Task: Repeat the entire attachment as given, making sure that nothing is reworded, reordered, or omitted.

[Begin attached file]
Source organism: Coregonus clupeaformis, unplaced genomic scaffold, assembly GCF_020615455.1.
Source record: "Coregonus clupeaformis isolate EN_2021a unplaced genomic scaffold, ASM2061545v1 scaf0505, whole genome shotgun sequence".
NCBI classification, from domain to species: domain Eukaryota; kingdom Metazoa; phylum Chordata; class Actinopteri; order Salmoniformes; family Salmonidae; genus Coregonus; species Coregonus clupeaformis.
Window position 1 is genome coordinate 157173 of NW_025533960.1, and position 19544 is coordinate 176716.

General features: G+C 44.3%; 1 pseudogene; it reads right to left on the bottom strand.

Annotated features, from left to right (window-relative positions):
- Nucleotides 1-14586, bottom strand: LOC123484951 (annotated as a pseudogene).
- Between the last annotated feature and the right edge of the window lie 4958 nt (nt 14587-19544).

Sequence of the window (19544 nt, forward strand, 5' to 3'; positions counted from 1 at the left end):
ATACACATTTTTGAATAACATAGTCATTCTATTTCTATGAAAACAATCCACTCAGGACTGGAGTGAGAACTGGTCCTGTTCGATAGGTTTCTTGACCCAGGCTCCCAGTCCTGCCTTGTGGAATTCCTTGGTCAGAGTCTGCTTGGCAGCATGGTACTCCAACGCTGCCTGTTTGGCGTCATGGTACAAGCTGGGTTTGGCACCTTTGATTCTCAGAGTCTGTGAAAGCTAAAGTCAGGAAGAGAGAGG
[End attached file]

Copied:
Source organism: Coregonus clupeaformis, unplaced genomic scaffold, assembly GCF_020615455.1.
Source record: "Coregonus clupeaformis isolate EN_2021a unplaced genomic scaffold, ASM2061545v1 scaf0505, whole genome shotgun sequence".
NCBI classification, from domain to species: domain Eukaryota; kingdom Metazoa; phylum Chordata; class Actinopteri; order Salmoniformes; family Salmonidae; genus Coregonus; species Coregonus clupeaformis.
Window position 1 is genome coordinate 157173 of NW_025533960.1, and position 19544 is coordinate 176716.

General features: G+C 44.3%; 1 pseudogene; it reads right to left on the bottom strand.

Annotated features, from left to right (window-relative positions):
- Nucleotides 1-14586, bottom strand: LOC123484951 (annotated as a pseudogene).
- Between the last annotated feature and the right edge of the window lie 4958 nt (nt 14587-19544).

Sequence of the window (19544 nt, forward strand, 5' to 3'; positions counted from 1 at the left end):
ATACACATTTTTGAATAACATAGTCATTCTATTTCTATGAAAACAATCCACTCAGGACTGGAGTGAGAACTGGTCCTGTTCGATAGGTTTCTTGACCCAGGCTCCCAGTCCTGCCTTGTGGAATTCCTTGGTCAGAGTCTGCTTGGCAGCATGGTACTCCAACGCTGCCTGTTTGGCGTCATGGTACAAGCTGGGTTTGGCACCTTTGATTCTCAGAGTCTGTGAAAGCTAAAGTCAGGAAGAGAGAGG